reply to post by eventHorizon
eh: on an individual basis, what does it require to consistently manage one's fears?
J: The answer can be expressed in one word: courage.
Fearlessness I don't think exists, and if it does, it is weakness like sociopathy or psychopathy.
What was said on that syndrome reminds me of people who are born without a sense of physical pain. It is not very nice what happens to them. To just
touch on that, they have a problem where they feet hit the ground to hard and it ends up crippling them. What might sound like a wonderful idea,
isn't. A healthy sense of fear and pain are natural signals within the person to do things a certain way.
eh: Is it a function of practice?
J: I didn't want to get too metaphysical with this discussion, but it appears that nature is a critical portion of managing one's fears. In other
words, your fear threshold has a lot to do with what you are born with.
However, like anything, practice helps a lot and can reveal much of your potential to manage fear within yourself.
For example, there are various strategies that are incorrect. For example, panic and covering fear with anger are common incorrect strategies.
Correct strategies include learning to embrase the fear, to increase your ability to keep your higher mental functions working even during moderate
fear, and simpler techniques that include mental hygine and correct habits.
I have had an opportunity to talk with people who are adept at managing their fears. I have noticed simularities between them. A common one is that of
admitting they are feeling fear. Counterintuative, but it seems that being able to admit that one is feeling fear has something to do with surviving
it intact. There is a calmness to them.
Also, another thing that comes to mind is "Bending Blade", in that it is similar to that Dune quote, in that it has to do with the idea that a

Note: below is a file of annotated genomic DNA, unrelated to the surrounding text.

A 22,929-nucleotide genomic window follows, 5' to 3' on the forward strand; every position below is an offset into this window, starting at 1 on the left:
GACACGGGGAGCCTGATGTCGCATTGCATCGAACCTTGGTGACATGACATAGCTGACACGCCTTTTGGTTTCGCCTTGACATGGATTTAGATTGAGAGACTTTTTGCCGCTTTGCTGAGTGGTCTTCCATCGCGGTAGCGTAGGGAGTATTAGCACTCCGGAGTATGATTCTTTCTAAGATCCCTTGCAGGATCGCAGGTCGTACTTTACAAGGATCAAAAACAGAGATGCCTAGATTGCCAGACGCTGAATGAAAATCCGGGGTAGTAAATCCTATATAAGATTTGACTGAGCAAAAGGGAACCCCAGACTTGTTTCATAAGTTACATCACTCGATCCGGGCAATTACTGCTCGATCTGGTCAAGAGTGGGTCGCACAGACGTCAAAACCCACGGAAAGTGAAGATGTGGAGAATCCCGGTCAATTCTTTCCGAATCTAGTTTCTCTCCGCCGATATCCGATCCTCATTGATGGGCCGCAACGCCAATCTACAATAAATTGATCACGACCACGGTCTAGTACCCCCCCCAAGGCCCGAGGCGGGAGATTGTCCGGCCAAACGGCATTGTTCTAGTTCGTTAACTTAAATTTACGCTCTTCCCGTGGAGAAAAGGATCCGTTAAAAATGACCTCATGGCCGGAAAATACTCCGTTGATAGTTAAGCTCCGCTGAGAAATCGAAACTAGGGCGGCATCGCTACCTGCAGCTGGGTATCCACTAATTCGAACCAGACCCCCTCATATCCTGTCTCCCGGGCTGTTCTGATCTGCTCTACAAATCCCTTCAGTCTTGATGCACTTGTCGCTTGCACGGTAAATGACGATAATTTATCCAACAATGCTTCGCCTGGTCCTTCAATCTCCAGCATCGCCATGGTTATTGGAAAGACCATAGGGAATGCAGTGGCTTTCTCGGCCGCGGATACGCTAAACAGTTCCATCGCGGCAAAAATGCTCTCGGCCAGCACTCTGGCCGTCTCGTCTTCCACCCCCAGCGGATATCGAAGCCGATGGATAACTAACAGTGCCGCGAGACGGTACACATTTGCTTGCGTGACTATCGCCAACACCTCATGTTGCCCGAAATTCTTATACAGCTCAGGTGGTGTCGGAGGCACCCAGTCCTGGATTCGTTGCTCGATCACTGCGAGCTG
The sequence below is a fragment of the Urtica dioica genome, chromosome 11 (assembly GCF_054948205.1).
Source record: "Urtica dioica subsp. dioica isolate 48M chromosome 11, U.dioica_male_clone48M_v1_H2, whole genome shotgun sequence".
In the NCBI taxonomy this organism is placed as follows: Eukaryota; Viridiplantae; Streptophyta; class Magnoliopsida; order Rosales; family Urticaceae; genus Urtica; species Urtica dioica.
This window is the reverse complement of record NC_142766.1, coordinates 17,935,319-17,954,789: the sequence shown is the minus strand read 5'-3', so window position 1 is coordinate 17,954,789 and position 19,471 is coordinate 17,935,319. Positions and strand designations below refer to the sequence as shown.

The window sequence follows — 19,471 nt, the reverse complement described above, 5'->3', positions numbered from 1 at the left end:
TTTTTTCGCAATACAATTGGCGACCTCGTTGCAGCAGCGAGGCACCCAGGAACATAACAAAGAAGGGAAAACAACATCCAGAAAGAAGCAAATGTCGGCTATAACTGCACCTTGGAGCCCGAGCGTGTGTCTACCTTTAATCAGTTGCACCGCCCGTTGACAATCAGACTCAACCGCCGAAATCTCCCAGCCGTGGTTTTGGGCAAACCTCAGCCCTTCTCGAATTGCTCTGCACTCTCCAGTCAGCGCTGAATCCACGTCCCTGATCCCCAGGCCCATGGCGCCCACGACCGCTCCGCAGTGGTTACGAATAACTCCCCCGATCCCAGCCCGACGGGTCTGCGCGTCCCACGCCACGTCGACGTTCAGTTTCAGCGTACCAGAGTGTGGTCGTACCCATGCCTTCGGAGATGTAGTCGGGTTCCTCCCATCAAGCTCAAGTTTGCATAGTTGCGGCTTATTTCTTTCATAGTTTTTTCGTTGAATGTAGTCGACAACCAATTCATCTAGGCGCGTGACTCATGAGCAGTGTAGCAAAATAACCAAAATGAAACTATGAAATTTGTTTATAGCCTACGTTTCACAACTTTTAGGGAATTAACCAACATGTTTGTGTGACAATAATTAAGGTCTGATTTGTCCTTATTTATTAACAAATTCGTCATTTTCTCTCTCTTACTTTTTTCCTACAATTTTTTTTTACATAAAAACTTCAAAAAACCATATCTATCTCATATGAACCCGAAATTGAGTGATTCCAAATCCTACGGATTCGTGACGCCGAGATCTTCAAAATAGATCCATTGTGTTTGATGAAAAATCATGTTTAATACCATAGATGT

perfect blade is not the sharpest or the hardest, but rather one that flexs a bit while under pressure. It is similar to the story of the reed and the
Oak that endure a great storm. The Oak snaps under the pressure, but the lowly reed survives. The Oak asks the reed how it did it, and the reed says
that it doesn't fight the storm but rather flexes and bends with the storm.
eh: Is it a matter of enlightenment when a bulb gets suddenly lid for all, an eureka
moment if you will?
J: I would be afraid that a eureka moment might lead to an incorrect strategy. For example, I have heard some elightenments about ignoring or denying
the existance of pain and fear. Somethings you just have to endure. If you can't endure it, get out of the situation that is causing the fear.
eh: Also, I still wonder if there are humans here on Earth living w/o any fear - information posted on Williams syndrome is quite fascinating - I
would imagine unofficial surgical or not procedures for similar kind of perception. What's your take on this info?
J: Fear is a natural impulse, like pain, comfort, hunger, thirst, desire, ambition, ego, and the multitude of various impulses that we feel everyday.
Because of this, the short-circuiting of a natural impulse leads to problems.
For example, it could be that the tendancy that some priests have towards pediphelia is caused in part in trying to totally turn off their natural
Also, bulemia/anorexia is another example of people thinking that they can control, and not manage, their hunger desire. It doesn't work well in
practice. It leads to mental and physical problems far in excess of the benifit derived from loosing weight.
For some human beings, just telling them that it is something they just have to manage isn't an option, they insist on some cure or miraculous
treatment. But fear management is about as natural as saying "If you are thirsty, drink water." In other words there is a strategy that is optim